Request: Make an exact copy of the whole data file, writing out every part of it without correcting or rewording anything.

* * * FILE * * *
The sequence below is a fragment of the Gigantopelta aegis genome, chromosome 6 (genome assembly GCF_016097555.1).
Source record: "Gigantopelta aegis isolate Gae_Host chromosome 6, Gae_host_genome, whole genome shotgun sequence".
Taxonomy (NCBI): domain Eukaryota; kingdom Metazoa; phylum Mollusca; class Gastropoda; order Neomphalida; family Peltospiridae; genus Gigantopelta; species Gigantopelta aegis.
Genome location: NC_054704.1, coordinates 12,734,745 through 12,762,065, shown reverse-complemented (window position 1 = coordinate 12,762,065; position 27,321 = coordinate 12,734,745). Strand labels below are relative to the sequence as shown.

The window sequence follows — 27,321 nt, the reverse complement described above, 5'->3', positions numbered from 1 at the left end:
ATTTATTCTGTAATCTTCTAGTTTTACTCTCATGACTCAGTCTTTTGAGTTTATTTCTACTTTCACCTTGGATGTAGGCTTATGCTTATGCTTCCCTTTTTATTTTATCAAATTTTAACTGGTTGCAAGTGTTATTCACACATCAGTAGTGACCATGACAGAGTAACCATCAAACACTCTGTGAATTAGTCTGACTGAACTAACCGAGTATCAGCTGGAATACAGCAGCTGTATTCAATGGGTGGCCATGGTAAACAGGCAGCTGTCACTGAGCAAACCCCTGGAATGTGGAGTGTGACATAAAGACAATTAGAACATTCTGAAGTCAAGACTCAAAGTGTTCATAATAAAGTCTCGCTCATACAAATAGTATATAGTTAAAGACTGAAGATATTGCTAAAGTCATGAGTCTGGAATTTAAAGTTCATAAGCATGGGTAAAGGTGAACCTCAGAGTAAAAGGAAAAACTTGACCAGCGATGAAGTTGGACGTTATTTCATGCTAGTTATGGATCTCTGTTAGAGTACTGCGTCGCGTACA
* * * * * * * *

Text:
The sequence below is a fragment of the Gigantopelta aegis genome, chromosome 6 (genome assembly GCF_016097555.1).
Source record: "Gigantopelta aegis isolate Gae_Host chromosome 6, Gae_host_genome, whole genome shotgun sequence".
Taxonomy (NCBI): domain Eukaryota; kingdom Metazoa; phylum Mollusca; class Gastropoda; order Neomphalida; family Peltospiridae; genus Gigantopelta; species Gigantopelta aegis.
Genome location: NC_054704.1, coordinates 12,734,745 through 12,762,065, shown reverse-complemented (window position 1 = coordinate 12,762,065; position 27,321 = coordinate 12,734,745). Strand labels below are relative to the sequence as shown.

The window sequence follows — 27,321 nt, the reverse complement described above, 5'->3', positions numbered from 1 at the left end:
ATTTATTCTGTAATCTTCTAGTTTTACTCTCATGACTCAGTCTTTTGAGTTTATTTCTACTTTCACCTTGGATGTAGGCTTATGCTTATGCTTCCCTTTTTATTTTATCAAATTTTAACTGGTTGCAAGTGTTATTCACACATCAGTAGTGACCATGACAGAGTAACCATCAAACACTCTGTGAATTAGTCTGACTGAACTAACCGAGTATCAGCTGGAATACAGCAGCTGTATTCAATGGGTGGCCATGGTAAACAGGCAGCTGTCACTGAGCAAACCCCTGGAATGTGGAGTGTGACATAAAGACAATTAGAACATTCTGAAGTCAAGACTCAAAGTGTTCATAATAAAGTCTCGCTCATACAAATAGTATATAGTTAAAGACTGAAGATATTGCTAAAGTCATGAGTCTGGAATTTAAAGTTCATAAGCATGGGTAAAGGTGAACCTCAGAGTAAAAGGAAAAACTTGACCAGCGATGAAGTTGGACGTTATTTCATGCTAGTTATGGATCTCTGTTAGAGTACTGCGTCGCGTACA